In a previous blog post, I wrote about how frustrating it can be to constantly hear that current doctoral students are setting themselves up for failure by pursuing the tenure-track market. Too often, panels, programs, and conversations on Twitter overwhelmingly focus on the decline of positions and negative experiences people have in academia. While these messages may be well-intentioned, rather than being helpful, they leave a lasting impression of uncertainty to graduate students.
That wasn’t the case for my time at NYU Steinhardt’s Faculty First-Look Program—a program that brings together graduate students from across the nation to learn from faculty, post-docs, and administrators at NYU about how to secure a tenure-track position and set yourself up for success once you begin your career as a professor. From the moment I received notification of acceptance, I felt welcomed and wanted.
As a Latinx scholar who was raised Catholic, mentors in academia to me are like the adults in my childhood that were not related but I trusted like family—I’d call them titis and tios (aunts and uncles). They are the mentors who have my best interest in mind and are willing to do what they can to help me succeed, even if it is giving me advice that is hard to take in. I left this program feeling like I gained more titis, tios, and primos (cousins).
Early on during the program, we learned that our individual acceptance into the program were part of a larger initiative to build a pipeline of Faculty First Look fellows that will diversify the professoriate and extend opportunity to future scholars. We were given brochures of former cohorts and we bonded over how our own unique research projects were still connected to the groups’ overall interest to equity and representation. We ended the program committed to keeping each other accountable and cheering each other on.
This program exceeded my expectations. While I was aware that we were going to have workshops on C.V.s and cover letters, the faculty recruitment process, and negotiations, it was not the typical “here is a presentation of best practices.” Instead, we received candid advice from the faculty mentors in the program. They were authentic, reassuring, and committed to supporting us beyond the two days we were on NYU’s campus.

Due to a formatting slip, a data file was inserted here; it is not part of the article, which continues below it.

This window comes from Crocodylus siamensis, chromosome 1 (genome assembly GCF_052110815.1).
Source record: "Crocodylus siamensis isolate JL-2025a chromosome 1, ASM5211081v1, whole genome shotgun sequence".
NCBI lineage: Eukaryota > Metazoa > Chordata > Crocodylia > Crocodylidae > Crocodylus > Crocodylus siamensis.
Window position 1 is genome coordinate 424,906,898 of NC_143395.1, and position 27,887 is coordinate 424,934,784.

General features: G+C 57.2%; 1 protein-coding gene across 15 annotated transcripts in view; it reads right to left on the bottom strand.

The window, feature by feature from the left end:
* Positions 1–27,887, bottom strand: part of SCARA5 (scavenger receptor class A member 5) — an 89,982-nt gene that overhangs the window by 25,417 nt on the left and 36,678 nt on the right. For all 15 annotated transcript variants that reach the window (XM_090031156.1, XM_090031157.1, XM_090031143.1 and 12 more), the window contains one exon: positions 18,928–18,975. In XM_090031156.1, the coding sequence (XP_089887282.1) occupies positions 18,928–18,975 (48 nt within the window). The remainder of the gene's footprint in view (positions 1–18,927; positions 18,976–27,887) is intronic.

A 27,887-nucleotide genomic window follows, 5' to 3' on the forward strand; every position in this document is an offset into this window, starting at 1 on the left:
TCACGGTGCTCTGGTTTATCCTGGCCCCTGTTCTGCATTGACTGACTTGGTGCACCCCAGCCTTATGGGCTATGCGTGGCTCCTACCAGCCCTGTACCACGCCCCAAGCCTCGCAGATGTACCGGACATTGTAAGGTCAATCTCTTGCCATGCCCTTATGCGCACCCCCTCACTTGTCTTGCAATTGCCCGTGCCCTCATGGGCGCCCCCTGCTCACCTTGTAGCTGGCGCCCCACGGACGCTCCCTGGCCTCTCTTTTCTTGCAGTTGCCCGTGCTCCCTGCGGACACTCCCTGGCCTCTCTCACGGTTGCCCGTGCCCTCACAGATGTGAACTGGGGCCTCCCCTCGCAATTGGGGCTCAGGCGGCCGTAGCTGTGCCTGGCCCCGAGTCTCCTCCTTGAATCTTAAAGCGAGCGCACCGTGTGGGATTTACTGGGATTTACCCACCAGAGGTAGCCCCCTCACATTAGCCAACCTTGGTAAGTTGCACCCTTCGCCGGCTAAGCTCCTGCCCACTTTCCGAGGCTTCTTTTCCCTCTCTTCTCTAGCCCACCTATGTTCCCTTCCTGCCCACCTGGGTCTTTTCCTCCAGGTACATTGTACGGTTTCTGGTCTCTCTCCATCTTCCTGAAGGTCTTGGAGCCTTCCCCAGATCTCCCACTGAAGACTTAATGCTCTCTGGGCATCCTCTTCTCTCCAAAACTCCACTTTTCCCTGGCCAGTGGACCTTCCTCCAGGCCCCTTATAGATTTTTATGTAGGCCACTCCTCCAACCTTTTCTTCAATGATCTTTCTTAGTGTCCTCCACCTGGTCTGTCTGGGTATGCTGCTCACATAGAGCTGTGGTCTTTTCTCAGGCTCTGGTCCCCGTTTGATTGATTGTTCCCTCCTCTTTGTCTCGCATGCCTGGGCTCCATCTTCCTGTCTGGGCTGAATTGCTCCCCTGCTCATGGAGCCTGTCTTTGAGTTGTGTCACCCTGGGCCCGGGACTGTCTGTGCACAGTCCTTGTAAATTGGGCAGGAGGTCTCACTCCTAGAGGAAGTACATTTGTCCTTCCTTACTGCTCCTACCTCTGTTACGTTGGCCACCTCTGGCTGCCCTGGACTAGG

The level of thoughtfulness and personalization of the advice we received was exceptional. When it came to learning about negotiations, our speakers were able to coach us on how to think about it based on our individual needs. For example, in response to a question from a participant, we learned how to negotiate offers that consider partners who may be senior scholars and need a job too.
When we discussed how to deal with microaggressions in the classroom, our conversations shifted from thinking about it theoretically to a frank discussion about what we were dealing with at our institutions and how to navigate it.
Emphasized throughout the two days, NYU Steinhardt sees value in this program and hopes that more universities will consider developing their own versions. Dr. Stella Flores, associate dean for faculty development and diversity, spoke with us about why programs like this one are necessary, and our role in it—to not only use the knowledge to better our careers, but also to pay it forward and share the advice to others. I was motivated by Dr. Flores’ sincere and honest thoughts about the faculty pipeline. At the conclusion of the program, the cohort expressed gratitude to the organizers of the program. One fellow pointed out something that we all appreciated. We are accustomed to seeing programs like this having participants herded to where they need to be for the different workshops. During this one, however, Dr. Flores was with us the whole time. How often do you see associate deans spending two whole days connecting with junior scholars, sharing advice, and joining in the program fully with participants? She modeled what I believe can make a difference to a graduate student like me—that there are people like me in academia, and they do genuinely care about our increased representation in these spaces.
The program takes place over two semesters. Next semester, fellows of the program will reconvene to practice job talks and attend more sessions catered to our success as scholars. In a span of two full days of programming, I left NYU feeling reenergized to finish my dissertation and more prepared for the academic job market. This is a remarkable example of how to encourage underrepresented graduate students to pursue careers in academia. NYU Steinhardt’s Faculty First Look Program is helping diversify the academy one cohort at a time, and I can’t wait to connect with everyone again in the Spring.
Andrew Martinez is a Ph.D. candidate at the University of Pennsylvania’s Graduate School of Education and research associate at the Penn Center for Minority Serving Institutions. You can follow him on Twitter @Drewtle